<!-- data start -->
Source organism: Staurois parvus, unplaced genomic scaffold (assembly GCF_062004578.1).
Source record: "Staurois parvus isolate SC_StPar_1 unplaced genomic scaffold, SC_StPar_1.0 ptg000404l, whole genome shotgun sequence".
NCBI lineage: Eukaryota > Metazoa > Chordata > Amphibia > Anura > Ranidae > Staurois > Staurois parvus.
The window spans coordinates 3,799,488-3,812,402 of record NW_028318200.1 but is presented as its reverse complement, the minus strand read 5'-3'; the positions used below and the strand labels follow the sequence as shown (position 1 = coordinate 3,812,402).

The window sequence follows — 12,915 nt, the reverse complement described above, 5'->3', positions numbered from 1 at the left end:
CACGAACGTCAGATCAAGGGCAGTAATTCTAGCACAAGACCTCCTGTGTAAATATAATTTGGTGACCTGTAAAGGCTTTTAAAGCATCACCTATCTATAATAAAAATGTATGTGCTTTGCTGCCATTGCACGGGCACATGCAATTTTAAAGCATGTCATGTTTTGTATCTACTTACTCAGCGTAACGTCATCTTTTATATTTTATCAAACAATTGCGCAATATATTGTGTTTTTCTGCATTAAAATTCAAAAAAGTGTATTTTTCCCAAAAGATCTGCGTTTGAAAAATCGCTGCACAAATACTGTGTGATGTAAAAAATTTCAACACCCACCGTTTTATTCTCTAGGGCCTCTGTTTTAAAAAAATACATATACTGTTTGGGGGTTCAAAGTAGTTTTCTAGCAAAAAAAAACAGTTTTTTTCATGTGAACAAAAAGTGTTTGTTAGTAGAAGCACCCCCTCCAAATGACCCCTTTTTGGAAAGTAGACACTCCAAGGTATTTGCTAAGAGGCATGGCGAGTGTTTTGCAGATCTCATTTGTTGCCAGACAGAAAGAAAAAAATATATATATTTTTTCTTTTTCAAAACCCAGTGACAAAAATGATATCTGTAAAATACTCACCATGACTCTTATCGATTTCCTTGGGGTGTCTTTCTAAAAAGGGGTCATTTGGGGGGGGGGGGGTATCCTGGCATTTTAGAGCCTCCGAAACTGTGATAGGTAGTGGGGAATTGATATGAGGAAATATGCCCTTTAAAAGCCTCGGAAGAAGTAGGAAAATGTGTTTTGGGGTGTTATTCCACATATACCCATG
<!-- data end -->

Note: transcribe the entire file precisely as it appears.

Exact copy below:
Source organism: Staurois parvus, unplaced genomic scaffold (assembly GCF_062004578.1).
Source record: "Staurois parvus isolate SC_StPar_1 unplaced genomic scaffold, SC_StPar_1.0 ptg000404l, whole genome shotgun sequence".
NCBI lineage: Eukaryota > Metazoa > Chordata > Amphibia > Anura > Ranidae > Staurois > Staurois parvus.
The window spans coordinates 3,799,488-3,812,402 of record NW_028318200.1 but is presented as its reverse complement, the minus strand read 5'-3'; the positions used below and the strand labels follow the sequence as shown (position 1 = coordinate 3,812,402).

The window sequence follows — 12,915 nt, the reverse complement described above, 5'->3', positions numbered from 1 at the left end:
CACGAACGTCAGATCAAGGGCAGTAATTCTAGCACAAGACCTCCTGTGTAAATATAATTTGGTGACCTGTAAAGGCTTTTAAAGCATCACCTATCTATAATAAAAATGTATGTGCTTTGCTGCCATTGCACGGGCACATGCAATTTTAAAGCATGTCATGTTTTGTATCTACTTACTCAGCGTAACGTCATCTTTTATATTTTATCAAACAATTGCGCAATATATTGTGTTTTTCTGCATTAAAATTCAAAAAAGTGTATTTTTCCCAAAAGATCTGCGTTTGAAAAATCGCTGCACAAATACTGTGTGATGTAAAAAATTTCAACACCCACCGTTTTATTCTCTAGGGCCTCTGTTTTAAAAAAATACATATACTGTTTGGGGGTTCAAAGTAGTTTTCTAGCAAAAAAAAACAGTTTTTTTCATGTGAACAAAAAGTGTTTGTTAGTAGAAGCACCCCCTCCAAATGACCCCTTTTTGGAAAGTAGACACTCCAAGGTATTTGCTAAGAGGCATGGCGAGTGTTTTGCAGATCTCATTTGTTGCCAGACAGAAAGAAAAAAATATATATATTTTTTCTTTTTCAAAACCCAGTGACAAAAATGATATCTGTAAAATACTCACCATGACTCTTATCGATTTCCTTGGGGTGTCTTTCTAAAAAGGGGTCATTTGGGGGGGGGGGGGTATCCTGGCATTTTAGAGCCTCCGAAACTGTGATAGGTAGTGGGGAATTGATATGAGGAAATATGCCCTTTAAAAGCCTCGGAAGAAGTAGGAAAATGTGTTTTGGGGTGTTATTCCACATATACCCATG